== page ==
Foreigner joined a short and distinguished list of superstar bands whose fourth albums became their signature albums (see also Led Zeppelin and Toto) when they released 4 on July 2, 1981.

When the time came for work to begin on 4, guitarist Mick Jones and Atlantic secured the services of producer "Mutt" Lange, who was fresh off his unprecedented success behind AC/DC's Back in Black, and had a reputation for being as hands-off as producers came.

"[Mutt] wanted me to play every single idea I had on cassette. He said that it didn’t matter if I was embarrassed, he just wanted to hear everything," Jones later told to UCR's Matt Wardlaw. "So I played him everything, and out of that he picked two or three gems. I had the riff starting out 'Urgent,' and he picked that out and I said, 'That’s like an experimental instrumental thing that I’m working on.' And he said, 'No, it isn’t anymore. Let’s take that one, because that’s got a lot of potential.'"

A new, opinionated producer wasn't the only novelty at hand when they entered New York's Electric Lady Studios. 4 also showcased Foreigner's reduction to a quartet of Jones, singer Lou Gramm, bassist Rick Wills and drummer Dennis Elliott, following the departure of Ian McDonald (rhythm guitar and keyboards) and Al Greenwood (keyboards), whose parts would be handled by synth-pop pioneer Thomas Dolby.

Resulting melodic hard rockers like "Night Life," "Break it Up" and "Don't Let Go" combined those generous synths with the muscle of AC/DC, "Luanne" infused them with a '50s rock innocence, and the progressively moody triple threat of "I'm Gonna Win," "Woman in Black" and "Girl on the Moon" battled for light and darkness across side two.

At times, it seemed that Lange's recent producing experience – both with AC/DC's bruising sound and New Wave of British Heavy Metal stars Def Leppard whose High 'n' Dry LP he had only just finishe – didn't jibe with Foreigner frontman Lou Gramm's view of things.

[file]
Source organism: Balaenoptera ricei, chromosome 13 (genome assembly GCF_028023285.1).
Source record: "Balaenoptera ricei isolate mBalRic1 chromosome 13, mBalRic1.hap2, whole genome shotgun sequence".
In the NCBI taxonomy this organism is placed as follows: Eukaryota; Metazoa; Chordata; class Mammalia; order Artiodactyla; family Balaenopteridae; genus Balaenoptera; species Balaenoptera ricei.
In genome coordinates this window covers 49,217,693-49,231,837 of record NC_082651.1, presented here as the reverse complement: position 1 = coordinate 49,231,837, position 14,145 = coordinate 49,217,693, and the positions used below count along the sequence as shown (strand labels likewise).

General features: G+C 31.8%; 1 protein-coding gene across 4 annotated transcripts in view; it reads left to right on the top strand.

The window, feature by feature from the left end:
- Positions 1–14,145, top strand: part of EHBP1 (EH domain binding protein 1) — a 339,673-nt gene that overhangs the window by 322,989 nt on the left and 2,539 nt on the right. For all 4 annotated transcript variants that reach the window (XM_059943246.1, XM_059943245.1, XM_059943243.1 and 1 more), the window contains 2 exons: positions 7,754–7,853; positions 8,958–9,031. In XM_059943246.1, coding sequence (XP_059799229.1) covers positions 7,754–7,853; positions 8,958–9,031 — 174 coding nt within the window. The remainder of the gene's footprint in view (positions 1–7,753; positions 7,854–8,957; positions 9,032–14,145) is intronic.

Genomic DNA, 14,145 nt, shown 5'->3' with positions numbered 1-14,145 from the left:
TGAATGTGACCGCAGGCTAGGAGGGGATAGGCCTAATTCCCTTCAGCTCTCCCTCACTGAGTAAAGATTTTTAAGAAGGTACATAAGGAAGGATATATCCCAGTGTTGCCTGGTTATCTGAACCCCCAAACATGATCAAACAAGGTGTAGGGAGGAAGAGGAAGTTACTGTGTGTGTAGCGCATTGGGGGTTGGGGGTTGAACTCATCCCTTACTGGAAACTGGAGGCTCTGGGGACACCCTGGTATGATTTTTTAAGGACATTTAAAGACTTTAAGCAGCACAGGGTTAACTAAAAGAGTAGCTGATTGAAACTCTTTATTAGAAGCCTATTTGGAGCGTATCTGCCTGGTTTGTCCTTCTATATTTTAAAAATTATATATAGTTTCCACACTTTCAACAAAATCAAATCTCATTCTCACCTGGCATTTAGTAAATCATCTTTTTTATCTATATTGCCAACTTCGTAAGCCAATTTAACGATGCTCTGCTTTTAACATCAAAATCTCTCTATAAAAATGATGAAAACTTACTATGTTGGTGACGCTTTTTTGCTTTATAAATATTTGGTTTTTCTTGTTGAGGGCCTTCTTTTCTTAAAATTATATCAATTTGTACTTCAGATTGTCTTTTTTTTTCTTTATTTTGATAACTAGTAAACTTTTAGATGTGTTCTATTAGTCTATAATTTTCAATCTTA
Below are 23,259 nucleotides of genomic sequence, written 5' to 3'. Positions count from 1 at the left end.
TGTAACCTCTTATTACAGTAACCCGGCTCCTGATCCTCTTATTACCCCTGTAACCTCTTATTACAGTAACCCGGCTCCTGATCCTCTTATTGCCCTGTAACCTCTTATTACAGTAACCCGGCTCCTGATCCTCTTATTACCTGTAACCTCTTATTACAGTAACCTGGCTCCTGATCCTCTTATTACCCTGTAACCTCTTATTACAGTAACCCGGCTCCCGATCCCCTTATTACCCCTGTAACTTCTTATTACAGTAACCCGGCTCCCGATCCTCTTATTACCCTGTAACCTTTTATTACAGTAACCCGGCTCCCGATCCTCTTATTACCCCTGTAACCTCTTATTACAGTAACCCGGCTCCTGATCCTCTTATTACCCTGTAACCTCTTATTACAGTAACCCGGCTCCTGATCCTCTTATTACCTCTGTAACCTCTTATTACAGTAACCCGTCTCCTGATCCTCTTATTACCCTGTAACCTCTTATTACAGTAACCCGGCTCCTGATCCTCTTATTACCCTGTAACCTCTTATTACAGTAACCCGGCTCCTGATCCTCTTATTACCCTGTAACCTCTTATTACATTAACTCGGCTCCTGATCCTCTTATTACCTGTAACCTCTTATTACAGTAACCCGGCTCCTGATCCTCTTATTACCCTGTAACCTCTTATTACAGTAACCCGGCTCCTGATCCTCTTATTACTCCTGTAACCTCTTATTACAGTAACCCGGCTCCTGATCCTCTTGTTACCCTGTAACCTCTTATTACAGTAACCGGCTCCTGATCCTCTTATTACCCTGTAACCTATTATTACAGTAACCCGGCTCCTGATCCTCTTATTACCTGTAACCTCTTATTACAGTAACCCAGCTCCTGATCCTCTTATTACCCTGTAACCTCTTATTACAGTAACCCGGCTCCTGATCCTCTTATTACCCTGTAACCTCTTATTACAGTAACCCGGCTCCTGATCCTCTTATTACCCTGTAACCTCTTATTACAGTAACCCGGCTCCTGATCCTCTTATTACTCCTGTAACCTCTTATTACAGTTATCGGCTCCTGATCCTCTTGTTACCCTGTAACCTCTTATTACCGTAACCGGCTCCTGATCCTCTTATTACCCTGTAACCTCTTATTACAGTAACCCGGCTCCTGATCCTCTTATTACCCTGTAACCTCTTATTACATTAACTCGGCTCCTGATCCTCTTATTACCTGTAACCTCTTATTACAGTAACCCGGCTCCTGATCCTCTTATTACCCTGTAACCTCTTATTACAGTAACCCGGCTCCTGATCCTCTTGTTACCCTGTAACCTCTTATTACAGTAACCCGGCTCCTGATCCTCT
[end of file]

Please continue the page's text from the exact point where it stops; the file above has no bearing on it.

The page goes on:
Watch Foreigner Perform 'Urgent'

"Mutt was a nice guy, very knowledgeable and knew how to get the best out of you, but a lot of things he did at the time were derivative to AC/DC," Gramm told Guitar World in 2013. "He'd often try to get me to sing like Brian Johnson. Now I could tear it up and sing tough songs, but I certainly didn’t sound like Brian Johnson, so I pushed back."

Ultimately, there would be no evidence of AC/DC in the alien synth introduction and dynamic stop-starts that dominated 4's anthemic "Jukebox Hero," let alone its monster ballad "Waiting for a Girl Like You," which was in fact tailor-made for the MOR sounds dominating America's radio dial. Clearly, Foreigner and their strong-minded producer had found a way to see their disagreements to a compromise.

Jones told Wardlaw that the relationship "almost ended a few weeks into it, just through arguments and a whole bunch of stuff going on, but by the time we finished we were the best of friends — and, thankfully, we still respected each other very much. I know I respect Mutt for what he’s done. He definitely gave us a tough time, but he got it out of us."

Foreigner's mission was accomplished when the album's first single "Urgent" (famed for Junior Walker's electrifying saxophone break) climbed to No. 4 on the Billboard Hot 100, soon bettered by "Waiting for a Girl Like You" at No. 2. Both songs hit No. 1 on the rock chart, and the latter earned platinum-sales status. Third single "Jukebox Hero" then rose to No. 26, becoming one of Foreigner's most popular tracks.

In the end, 4 topped the album chart for an amazing 10 non-consecutive weeks, ultimately selling an estimated seven million copies worldwide. The LP was perhaps Foreigner's very finest hour, and one whose best-loved songs remained fixtures of the band's concerts for decades.

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